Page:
6 ways to use open tools to better support Indian languages

390 readers like this.
open source button on keyboard


India is a large and a populated country that makes up a large base of Google consumers. So in recent years, Google's widened support of world languages for its various products has been a blessing. It has specifically helped Indian people grow their use of and participation on the Internet.

For one, Google Summer of Code helps students experiment with and build prototypes that enhance language-based software. Another way is through Google Translate, a web and app-based platform that provides machine translation from one language to another. It is predominantly maintained and serviced by volunteer contributions. Yet, there are more ways Google can support great inclusivity through the support of world languages; particularly people speaking South Asian-languages.

This article is a collection of ideas expressed by some Wikimedia contributors.

1. Update Google search

Google's Indian homepage currently has options for changing the interface and for searching in a few Indian languages, but as many as 13 Indian languages that are part of the 8th schedule of Indian constitution are missing.

2. Openly license Google Translate

More people could help improve Google Translate if it were available under a free license. Volunteers and many organizations have made their own sources available under open licenses, so it seems fair for Google to open their source under a free license for others to use.

3. Use Wikidata for Google Translate

Odia is an example of a largely used Indian language that is not supported on Google Translate. The reason could be that there are a lower number of translated strings on the Google platform for translators to contribute words and phrases. One way to improve the translation to many English words, and other languages, is to use existing translations on free knowledge platforms like Wikidata.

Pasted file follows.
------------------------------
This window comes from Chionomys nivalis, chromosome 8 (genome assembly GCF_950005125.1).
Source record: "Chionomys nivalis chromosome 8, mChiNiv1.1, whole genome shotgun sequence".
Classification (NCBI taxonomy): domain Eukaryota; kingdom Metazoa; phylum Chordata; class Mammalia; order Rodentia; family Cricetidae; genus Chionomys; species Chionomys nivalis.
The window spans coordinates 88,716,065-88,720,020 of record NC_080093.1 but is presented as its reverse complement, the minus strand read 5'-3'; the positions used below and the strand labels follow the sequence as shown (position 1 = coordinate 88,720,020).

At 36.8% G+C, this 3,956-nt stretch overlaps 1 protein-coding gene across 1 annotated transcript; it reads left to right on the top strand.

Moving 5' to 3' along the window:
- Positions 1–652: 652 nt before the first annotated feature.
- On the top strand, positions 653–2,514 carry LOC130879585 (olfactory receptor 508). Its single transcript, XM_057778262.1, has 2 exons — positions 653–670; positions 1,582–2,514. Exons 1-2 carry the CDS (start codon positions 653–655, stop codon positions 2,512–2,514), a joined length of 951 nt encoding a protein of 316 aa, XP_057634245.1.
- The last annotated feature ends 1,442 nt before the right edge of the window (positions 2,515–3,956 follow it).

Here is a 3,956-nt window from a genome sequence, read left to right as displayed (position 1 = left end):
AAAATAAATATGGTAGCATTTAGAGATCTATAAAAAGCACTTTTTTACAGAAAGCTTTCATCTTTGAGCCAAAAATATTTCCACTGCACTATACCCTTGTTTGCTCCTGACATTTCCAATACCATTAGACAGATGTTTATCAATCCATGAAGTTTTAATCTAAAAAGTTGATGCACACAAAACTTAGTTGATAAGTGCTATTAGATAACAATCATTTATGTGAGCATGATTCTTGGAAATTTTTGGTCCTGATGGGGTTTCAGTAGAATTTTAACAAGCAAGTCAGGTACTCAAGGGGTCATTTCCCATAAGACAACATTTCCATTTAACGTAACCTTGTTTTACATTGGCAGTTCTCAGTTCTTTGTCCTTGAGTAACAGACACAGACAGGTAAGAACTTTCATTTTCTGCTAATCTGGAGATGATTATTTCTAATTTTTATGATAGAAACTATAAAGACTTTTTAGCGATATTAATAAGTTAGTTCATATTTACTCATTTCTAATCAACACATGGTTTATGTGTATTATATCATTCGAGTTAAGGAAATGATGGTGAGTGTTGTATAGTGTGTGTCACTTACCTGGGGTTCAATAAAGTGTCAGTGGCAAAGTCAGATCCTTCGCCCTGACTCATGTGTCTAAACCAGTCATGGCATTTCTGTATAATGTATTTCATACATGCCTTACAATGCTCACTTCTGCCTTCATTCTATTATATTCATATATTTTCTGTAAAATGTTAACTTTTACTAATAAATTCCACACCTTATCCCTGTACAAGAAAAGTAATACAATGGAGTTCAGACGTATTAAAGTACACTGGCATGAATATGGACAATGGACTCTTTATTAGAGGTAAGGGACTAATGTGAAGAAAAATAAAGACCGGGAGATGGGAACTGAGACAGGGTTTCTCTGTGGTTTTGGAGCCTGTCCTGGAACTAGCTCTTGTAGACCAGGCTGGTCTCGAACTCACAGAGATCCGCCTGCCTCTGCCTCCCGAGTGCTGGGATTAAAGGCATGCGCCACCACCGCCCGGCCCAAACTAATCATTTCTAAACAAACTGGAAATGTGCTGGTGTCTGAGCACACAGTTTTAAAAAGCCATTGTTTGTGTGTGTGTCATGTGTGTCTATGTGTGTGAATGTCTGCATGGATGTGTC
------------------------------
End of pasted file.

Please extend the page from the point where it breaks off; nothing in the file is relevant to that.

Wikidata is a sister project of Wikipedia and a free knowledge base that contains over 23,906,929 entries (at the moment) in multiple languages. The entries are structured and related, so this would be a great source. For instance, the entry about artificial intelligence on Wikidata not only has the commonly used word for AI in the native language but it also connects various other entries that are related to AI. 

Note: Google Translate is now improved by Google Machine Neural Translation, so errors are expected to reduce by 80%, and the Spanish-English translation has scored 5.0 out of 6, where human translators score about 5.1.

4. Use Wikitionary for Google Translate

Google Translate currently provides pronunciation for both web and mobile devices for some of the languages—let's expand. The Indian language community is currently adding the meaning of words and their pronunciation to Wiktionary, a Wikimedia project and a free online multilingual dictionary.

5. Place a common forum on Google Translate

If outside contributions were allowed, a forum would allow them to discuss and gain consensus on language standards and grammar.

6. Use Wikisource to improve Optical Character Recognition

Optical Character Recognition (OCR) is a tool used for Google Drive to support scripts. Some use OCR to digitize freely-licensed (public domainCC-BY, and CC-BY-SA licensed) books on Wikisource, which serves as a free library to digitize and preserve books. After digitization, these books are proofread to ensure that the resulting text is correct. The output of this process can be used by Google to improve their records and the OCR tool, which is not very effective for old, printed texts in Indian languages.

Somewhere in Mumbai in a moving local train.
Subhashish Panigrahi (@subhapa) is the founder of OpenSpeaks, an award winning project that helps grow open resources to digitally-document marginalized languages. He co-founded O Foundation (OFDN), a nonprofit that works towards addressing issues that lie in the cusp of people, culture, and technology with Openness in its core.

Comments are closed.

Creative Commons LicenseThis work is licensed under a Creative Commons Attribution-Share Alike 4.0 International License.